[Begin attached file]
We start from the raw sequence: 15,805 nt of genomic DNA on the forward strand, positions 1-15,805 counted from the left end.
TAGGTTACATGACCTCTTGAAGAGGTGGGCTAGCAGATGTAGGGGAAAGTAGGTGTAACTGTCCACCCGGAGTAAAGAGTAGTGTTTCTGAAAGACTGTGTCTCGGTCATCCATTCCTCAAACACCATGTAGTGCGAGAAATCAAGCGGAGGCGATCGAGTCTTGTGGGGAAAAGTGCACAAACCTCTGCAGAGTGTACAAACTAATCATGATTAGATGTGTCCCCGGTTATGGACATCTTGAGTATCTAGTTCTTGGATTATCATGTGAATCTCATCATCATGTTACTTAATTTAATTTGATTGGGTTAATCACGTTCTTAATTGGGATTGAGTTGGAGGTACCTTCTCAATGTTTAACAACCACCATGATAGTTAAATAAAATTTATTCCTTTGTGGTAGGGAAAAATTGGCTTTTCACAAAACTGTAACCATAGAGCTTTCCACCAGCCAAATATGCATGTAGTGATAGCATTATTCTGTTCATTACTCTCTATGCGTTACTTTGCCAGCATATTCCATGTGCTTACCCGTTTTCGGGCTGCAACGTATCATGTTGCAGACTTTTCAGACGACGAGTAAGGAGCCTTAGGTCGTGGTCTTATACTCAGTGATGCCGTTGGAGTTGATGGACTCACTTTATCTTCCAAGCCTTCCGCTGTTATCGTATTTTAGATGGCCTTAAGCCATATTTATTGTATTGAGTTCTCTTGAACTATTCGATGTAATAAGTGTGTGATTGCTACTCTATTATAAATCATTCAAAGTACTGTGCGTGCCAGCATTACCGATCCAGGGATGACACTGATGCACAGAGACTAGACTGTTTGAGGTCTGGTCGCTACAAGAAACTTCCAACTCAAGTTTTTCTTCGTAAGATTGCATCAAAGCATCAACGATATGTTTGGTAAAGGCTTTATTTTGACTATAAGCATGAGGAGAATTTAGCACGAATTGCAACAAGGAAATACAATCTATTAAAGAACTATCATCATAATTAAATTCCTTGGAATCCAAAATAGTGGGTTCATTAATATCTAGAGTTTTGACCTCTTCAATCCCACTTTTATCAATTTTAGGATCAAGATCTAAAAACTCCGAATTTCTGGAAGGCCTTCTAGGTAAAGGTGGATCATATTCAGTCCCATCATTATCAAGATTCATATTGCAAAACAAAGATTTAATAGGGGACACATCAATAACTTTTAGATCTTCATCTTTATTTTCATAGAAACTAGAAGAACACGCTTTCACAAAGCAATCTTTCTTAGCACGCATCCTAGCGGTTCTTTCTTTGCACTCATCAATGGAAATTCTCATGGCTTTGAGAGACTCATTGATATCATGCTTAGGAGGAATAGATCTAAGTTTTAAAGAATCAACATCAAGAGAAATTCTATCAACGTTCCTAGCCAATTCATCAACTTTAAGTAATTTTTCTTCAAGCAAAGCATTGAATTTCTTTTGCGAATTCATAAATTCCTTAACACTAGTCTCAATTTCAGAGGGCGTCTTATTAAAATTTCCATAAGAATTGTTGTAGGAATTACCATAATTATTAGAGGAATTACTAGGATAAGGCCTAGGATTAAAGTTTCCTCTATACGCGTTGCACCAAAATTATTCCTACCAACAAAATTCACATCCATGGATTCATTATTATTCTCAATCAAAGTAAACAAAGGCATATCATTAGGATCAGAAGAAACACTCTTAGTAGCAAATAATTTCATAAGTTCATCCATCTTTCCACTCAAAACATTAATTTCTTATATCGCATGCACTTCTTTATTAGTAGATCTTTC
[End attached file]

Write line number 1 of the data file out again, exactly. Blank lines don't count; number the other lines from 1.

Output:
We start from the raw sequence: 15,805 nt of genomic DNA on the forward strand, positions 1-15,805 counted from the left end.